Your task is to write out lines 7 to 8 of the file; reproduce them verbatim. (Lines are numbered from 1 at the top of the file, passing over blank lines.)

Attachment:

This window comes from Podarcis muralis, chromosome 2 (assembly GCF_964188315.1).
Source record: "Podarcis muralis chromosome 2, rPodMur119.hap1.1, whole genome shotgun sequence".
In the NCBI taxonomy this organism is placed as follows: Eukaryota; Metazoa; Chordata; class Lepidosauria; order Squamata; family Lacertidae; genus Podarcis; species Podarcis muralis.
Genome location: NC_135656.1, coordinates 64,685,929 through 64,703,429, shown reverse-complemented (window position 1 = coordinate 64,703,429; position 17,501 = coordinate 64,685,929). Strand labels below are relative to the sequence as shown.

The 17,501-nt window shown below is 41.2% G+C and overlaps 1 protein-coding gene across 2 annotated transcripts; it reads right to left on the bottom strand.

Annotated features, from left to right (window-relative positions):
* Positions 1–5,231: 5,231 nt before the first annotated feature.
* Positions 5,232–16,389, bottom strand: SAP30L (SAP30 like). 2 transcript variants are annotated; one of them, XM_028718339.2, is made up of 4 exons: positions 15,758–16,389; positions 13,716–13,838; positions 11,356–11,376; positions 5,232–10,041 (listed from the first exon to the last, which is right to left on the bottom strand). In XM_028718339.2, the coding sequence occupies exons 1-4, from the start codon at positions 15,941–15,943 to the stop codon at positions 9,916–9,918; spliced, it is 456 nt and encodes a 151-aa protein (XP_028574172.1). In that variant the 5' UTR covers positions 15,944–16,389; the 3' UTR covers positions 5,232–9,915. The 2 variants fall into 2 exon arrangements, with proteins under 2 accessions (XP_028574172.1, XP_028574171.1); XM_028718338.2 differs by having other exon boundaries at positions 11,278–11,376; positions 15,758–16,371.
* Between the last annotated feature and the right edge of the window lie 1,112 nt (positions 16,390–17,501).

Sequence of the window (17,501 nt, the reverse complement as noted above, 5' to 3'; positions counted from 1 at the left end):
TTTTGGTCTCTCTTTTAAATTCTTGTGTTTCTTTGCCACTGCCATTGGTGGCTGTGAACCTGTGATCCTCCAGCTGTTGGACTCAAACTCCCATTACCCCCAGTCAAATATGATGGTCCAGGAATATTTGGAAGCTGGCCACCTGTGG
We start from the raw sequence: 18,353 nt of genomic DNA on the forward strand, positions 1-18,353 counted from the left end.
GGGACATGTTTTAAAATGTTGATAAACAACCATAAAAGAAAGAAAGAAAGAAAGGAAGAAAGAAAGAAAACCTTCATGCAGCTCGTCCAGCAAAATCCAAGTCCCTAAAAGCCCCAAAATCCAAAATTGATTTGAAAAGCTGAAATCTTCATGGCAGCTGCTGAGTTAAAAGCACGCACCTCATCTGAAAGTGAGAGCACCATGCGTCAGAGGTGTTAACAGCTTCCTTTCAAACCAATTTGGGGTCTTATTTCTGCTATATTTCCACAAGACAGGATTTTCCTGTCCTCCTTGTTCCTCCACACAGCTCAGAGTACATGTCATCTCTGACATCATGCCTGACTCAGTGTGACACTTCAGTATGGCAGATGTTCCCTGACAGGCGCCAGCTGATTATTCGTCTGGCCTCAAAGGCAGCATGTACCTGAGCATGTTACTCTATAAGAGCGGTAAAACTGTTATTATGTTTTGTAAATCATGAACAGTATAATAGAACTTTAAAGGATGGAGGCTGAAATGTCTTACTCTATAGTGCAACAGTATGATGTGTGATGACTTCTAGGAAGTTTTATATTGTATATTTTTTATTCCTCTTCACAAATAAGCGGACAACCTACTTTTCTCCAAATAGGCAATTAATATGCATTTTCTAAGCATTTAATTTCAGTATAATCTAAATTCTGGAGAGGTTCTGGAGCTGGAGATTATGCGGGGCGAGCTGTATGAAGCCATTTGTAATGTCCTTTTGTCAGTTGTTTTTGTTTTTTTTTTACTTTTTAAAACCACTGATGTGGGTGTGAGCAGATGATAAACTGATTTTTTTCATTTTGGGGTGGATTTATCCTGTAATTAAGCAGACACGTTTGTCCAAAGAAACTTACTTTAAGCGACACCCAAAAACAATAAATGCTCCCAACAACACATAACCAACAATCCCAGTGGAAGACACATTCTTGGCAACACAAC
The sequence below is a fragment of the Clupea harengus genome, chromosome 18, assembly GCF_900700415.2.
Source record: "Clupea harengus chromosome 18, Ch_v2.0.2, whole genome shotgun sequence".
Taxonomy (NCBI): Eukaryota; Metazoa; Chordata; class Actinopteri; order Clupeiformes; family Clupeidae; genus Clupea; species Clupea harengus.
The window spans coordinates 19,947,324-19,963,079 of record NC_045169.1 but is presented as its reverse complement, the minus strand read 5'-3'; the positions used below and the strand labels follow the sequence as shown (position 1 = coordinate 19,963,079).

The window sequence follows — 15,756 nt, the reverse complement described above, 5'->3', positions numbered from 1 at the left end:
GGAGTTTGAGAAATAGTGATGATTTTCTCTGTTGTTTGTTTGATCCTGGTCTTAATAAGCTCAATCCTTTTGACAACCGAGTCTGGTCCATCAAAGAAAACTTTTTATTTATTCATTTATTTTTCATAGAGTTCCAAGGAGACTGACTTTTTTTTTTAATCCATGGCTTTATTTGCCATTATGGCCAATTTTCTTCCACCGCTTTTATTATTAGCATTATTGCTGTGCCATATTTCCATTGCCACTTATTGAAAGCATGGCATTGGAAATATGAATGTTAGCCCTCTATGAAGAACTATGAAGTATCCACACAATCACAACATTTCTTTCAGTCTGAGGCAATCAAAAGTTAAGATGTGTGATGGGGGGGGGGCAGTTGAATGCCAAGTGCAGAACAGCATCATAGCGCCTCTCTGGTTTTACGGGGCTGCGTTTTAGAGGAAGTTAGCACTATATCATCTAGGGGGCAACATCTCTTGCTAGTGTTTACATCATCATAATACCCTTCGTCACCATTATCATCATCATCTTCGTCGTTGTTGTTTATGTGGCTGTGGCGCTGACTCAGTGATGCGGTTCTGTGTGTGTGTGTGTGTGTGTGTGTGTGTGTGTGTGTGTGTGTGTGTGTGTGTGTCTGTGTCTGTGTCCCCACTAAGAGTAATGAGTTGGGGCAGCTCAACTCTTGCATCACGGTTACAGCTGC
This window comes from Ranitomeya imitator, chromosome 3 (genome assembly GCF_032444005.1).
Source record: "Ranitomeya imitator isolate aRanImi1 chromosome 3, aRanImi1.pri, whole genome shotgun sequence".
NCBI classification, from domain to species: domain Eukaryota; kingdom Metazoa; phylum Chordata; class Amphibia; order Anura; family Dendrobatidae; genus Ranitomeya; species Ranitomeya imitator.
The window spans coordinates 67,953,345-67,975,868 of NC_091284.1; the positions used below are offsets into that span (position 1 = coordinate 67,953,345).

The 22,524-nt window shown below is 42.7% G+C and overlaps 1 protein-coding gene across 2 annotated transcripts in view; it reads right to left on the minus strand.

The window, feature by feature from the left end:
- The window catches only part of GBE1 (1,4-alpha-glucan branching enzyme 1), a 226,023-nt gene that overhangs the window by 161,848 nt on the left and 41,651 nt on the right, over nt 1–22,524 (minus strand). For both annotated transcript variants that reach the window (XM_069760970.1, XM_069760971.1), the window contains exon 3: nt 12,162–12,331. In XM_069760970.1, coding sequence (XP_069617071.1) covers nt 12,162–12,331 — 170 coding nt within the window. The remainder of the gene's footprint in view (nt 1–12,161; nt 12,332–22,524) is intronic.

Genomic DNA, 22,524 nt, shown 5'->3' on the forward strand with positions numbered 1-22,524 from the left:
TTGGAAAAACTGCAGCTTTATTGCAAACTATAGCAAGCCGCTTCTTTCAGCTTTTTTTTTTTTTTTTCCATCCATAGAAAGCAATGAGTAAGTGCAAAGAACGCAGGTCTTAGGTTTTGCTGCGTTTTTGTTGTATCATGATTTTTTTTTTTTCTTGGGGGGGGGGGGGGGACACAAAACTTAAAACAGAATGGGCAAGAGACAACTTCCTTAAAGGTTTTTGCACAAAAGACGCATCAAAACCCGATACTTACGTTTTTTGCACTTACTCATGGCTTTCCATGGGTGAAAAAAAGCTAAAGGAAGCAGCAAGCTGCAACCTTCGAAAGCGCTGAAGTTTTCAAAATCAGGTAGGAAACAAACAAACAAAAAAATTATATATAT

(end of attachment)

* Positions 1–5,231: 5,231 nt before the first annotated feature.
* Positions 5,232–16,389, bottom strand: SAP30L (SAP30 like). 2 transcript variants are annotated; one of them, XM_028718339.2, is made up of 4 exons: positions 15,758–16,389; positions 13,716–13,838; positions 11,356–11,376; positions 5,232–10,041 (listed from the first exon to the last, which is right to left on the bottom strand). In XM_028718339.2, the coding sequence occupies exons 1-4, from the start codon at positions 15,941–15,943 to the stop codon at positions 9,916–9,918; spliced, it is 456 nt and encodes a 151-aa protein (XP_028574172.1). In that variant the 5' UTR covers positions 15,944–16,389; the 3' UTR covers positions 5,232–9,915. The 2 variants fall into 2 exon arrangements, with proteins under 2 accessions (XP_028574172.1, XP_028574171.1); XM_028718338.2 differs by having other exon boundaries at positions 11,278–11,376; positions 15,758–16,371.